The recent revelation that Richard Aoki — a radical activist known as the man who provided arms to the Black Panthers — was actually an FBI informant has sent shockwaves through the Asian American and progressive communities. Activists, scholars and historians, including Aoki’s biographer, were quick to challenge the source of the news: investigative reporter Seth Rosenfeld’s recently released book Subversives: The FBI’s War on Student Radicals, and Reagan’s Rise to Power. Since then, the FBI has released thousands of other public records affirming Rosenfeld’s discovery, while Aoki’s followers have been left reeling.
>Who was Richard Aoki, really, and what does this mean? This is the third installment in a four-part series examining Aoki’s confidential life, and what it means for the communities that revered him as a hero.
Richard Aoki’s death in March 2009, at age 70, has been considered in a different light since the news of his role as an FBI informant broke.
Before his death, Aoki had been suffering from diabetes-related illnesses and kidney failure (he also had a stroke in 2005). For many years friends say he had been an alcoholic, and although he sought treatment and eventually broke free of his addiction, he ate poorly and smoked, which contributed to his health problems.
He had undergone several dialysis treatments, which gave him momentary heart failure, and had spent much of February 2009 at Alta Bates Hospital in Berkeley, CA, hooked up to tubes, catheters and needles, according to his friend and executor of his estate, Harvey Dong.
Mike Cheng, Aoki’s neighbor, was with him the day he died. For several years prior, Cheng had been working on a documentary about the community leader, and on March 14, 2009, he brought him home from the hospital. Cheng remembers Aoki seemed exhausted; he disliked being in the hospital because of the multiple treatments. “The dialysis definitely had a draining effect on him,” said Cheng in a recent interview with Hyphen. “Every day I saw him in the hospital, he was like, ‘This sucks, get me out of here,’” Aoki also seemed to believe that some procedures were unnecessary and the hospital was just trying to make money off of him. Cheng summed up Aoki’s words that day: “I’m on to them. They’re making so much money, and this is a medical scam.”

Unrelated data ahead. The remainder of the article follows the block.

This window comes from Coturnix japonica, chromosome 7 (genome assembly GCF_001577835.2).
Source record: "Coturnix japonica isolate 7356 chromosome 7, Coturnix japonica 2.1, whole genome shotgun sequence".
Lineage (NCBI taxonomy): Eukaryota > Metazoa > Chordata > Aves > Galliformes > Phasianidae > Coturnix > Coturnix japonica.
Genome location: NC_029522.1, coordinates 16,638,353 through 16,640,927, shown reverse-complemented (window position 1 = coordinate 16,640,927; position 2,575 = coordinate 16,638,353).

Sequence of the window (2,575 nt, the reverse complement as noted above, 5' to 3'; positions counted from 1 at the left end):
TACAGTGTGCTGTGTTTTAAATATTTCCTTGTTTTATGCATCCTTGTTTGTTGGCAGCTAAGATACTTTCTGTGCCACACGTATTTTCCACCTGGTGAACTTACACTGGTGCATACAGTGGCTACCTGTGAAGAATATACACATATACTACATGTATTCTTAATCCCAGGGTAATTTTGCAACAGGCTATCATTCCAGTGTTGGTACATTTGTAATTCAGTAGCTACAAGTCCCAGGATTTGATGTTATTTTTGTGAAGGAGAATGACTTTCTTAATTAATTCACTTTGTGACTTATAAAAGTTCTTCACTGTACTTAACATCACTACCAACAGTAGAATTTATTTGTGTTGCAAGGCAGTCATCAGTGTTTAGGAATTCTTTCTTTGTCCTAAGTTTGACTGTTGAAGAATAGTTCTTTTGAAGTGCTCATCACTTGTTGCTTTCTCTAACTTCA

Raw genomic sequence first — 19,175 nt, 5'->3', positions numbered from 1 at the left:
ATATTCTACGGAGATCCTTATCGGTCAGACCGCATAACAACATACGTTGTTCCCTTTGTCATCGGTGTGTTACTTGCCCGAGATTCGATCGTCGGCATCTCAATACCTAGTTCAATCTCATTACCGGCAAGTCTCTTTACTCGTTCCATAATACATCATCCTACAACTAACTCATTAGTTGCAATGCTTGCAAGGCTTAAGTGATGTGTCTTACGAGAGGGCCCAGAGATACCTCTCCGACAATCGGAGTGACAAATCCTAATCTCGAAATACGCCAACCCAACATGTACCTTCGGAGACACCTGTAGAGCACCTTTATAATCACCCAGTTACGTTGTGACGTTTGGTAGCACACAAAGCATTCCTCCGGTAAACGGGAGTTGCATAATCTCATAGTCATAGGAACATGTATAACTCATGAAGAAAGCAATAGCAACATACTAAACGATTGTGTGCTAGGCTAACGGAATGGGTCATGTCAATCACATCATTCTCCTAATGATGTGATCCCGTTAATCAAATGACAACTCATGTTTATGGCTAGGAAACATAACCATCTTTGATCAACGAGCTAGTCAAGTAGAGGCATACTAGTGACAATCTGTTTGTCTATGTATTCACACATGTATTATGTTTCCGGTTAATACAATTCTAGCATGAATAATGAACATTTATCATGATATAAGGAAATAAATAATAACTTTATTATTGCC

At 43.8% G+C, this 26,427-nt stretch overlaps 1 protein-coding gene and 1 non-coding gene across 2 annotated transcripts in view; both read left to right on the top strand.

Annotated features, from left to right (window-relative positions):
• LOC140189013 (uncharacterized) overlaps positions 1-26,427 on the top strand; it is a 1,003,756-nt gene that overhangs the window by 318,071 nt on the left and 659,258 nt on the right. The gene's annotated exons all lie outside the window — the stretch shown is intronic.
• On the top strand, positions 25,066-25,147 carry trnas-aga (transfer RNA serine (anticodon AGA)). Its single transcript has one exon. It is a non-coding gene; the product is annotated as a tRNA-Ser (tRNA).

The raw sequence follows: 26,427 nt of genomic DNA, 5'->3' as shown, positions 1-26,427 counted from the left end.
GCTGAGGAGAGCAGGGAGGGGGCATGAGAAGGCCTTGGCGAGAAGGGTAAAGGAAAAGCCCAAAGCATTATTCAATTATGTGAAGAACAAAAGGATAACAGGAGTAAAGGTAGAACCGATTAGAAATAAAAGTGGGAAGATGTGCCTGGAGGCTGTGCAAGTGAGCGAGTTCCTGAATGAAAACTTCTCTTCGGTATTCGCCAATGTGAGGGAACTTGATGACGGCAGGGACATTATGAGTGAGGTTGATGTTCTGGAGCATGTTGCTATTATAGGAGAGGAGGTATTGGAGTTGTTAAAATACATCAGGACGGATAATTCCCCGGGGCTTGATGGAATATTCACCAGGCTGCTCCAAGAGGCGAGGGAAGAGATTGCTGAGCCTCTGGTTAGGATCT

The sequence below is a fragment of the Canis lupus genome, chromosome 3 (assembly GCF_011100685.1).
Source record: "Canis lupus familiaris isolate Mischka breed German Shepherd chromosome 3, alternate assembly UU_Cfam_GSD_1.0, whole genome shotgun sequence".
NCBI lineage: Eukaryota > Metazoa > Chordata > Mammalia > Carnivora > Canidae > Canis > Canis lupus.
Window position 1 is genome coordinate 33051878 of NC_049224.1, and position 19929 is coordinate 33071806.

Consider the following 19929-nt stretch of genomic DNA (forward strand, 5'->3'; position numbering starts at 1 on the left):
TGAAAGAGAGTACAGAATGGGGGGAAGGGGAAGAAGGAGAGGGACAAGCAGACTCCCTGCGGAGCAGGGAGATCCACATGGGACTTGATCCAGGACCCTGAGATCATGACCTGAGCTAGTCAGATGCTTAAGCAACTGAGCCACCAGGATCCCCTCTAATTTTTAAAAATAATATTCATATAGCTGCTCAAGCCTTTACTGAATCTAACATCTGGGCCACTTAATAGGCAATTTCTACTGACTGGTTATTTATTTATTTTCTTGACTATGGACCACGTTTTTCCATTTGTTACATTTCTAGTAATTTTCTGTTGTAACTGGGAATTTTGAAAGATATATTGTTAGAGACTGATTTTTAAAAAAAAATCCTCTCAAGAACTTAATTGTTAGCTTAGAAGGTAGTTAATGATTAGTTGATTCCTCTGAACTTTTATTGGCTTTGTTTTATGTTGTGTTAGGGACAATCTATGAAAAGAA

Around 5 a.m. the next morning, Aoki called Cheng, telling him that he had fallen and suspected he had a broken ankle. Cheng walked to Aoki’s unit and inspected his swollen ankle. He offered to take Aoki back to the hospital and returned to his own apartment to give Aoki time to decide. About ten minutes later, Cheng went back to Aoki’s unit to check on him. He found Aoki on his living room floor, bleeding from his stomach. Cheng’s first thought was that Aoki had a stroke and that the blood was coming from a dialysis treatment tube.
Cheng called 911, and then made small talk with Aoki to ensure he stayed conscious. When the paramedics arrived, Aoki was still alive; one asked him if he shot himself, and he replied yes, according to Cheng. Aoki was rushed to the county hospital, where he died later that day. His autopsy report said his death was due to a self-inflicted gunshot wound to the abdomen.
The autopsy report also listed multiple medical procedures and wounds, including needle puncture marks, chest tubes protruding from an incision, surgical incisions with stitches, and multiple catheters, all of which put into context Aoki’s unhappiness and frustration with his medical care.
Mike Cheng on Richard Aoki's suicide | Interview with Hyphen Magazine